NASA-supported scientists have examined how telescope observations of exoplanets could be affected by the presence of molten lava on distant worlds. The study focuses on Super-Earth planets orbiting close to their host stars and that are thought to have partially molten mantles.

The mantle of a planet is a region that lies between the crust and the core, and generally composes the most massive layer of a planet’s structure. A partially molten mantle means that molten rock (magma) makes up part of the mantle material.

Magma has different properties than solid rock and can make its way to the surface through geological processes like volcanic eruptions. When magma flows together, it can form large-scale magma oceans at the surface or within the mantle itself. The presence of such oceans might change interpretations of a planet’s features when observed remotely from Earth with ground- and space-based instruments.

In the recent study, scientists updated software called ExoPlex, which is used to model planet interiors. Using the updated model, they found that three classes of mantle structures are likely to occur on the types of planets in the study: the presence of a mantle that consists entirely of magma, the presence of a surface magma ocean, and the presence of two magma oceans separated by a solid rock layer (one at the surface and one below the rock). Each of these scenarios could result in different observational features for a planet.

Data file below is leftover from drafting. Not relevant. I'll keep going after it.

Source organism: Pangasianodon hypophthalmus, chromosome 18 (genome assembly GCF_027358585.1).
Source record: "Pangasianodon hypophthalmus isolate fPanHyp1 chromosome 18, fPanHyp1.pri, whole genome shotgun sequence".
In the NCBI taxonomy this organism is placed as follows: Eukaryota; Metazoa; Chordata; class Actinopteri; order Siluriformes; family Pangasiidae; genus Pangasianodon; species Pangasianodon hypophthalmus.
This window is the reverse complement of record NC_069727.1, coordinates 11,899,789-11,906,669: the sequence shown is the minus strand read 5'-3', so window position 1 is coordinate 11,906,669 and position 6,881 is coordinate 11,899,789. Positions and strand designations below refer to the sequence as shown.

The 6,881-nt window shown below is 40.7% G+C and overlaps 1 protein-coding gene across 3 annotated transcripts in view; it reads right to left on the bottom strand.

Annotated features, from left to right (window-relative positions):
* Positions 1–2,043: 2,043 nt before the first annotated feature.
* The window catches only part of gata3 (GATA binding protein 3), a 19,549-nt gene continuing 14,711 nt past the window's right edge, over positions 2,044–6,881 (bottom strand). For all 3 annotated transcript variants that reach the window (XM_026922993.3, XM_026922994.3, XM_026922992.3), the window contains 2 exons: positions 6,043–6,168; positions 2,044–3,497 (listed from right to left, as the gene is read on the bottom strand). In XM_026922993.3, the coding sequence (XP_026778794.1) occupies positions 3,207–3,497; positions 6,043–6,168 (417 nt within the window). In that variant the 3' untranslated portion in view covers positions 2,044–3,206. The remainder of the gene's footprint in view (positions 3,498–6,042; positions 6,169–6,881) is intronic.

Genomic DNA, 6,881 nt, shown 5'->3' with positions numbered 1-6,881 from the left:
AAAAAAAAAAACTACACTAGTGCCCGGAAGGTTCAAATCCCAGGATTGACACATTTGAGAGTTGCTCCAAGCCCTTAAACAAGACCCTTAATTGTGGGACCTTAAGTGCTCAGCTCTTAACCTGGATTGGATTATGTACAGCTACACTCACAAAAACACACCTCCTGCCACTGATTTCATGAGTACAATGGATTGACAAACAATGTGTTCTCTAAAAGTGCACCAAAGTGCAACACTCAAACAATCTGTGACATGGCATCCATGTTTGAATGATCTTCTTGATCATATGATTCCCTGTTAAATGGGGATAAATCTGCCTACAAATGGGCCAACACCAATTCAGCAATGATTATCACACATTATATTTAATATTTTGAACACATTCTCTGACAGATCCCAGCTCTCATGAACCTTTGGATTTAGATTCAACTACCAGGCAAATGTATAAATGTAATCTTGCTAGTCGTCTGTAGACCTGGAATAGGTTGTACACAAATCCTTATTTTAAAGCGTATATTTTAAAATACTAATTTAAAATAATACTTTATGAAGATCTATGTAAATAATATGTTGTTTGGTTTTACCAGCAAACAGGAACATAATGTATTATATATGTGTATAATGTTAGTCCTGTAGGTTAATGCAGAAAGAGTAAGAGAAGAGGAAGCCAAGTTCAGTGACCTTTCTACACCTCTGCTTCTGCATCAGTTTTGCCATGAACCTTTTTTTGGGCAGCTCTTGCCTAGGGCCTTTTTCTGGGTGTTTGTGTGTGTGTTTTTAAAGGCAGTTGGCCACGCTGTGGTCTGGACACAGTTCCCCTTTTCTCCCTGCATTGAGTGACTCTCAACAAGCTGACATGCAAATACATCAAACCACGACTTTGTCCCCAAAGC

The study, “Fizzy Super-Earths: Impacts of Magma Composition on the Bulk Density and Structure of Lava Worlds,” was published in the Astrophysical Journal.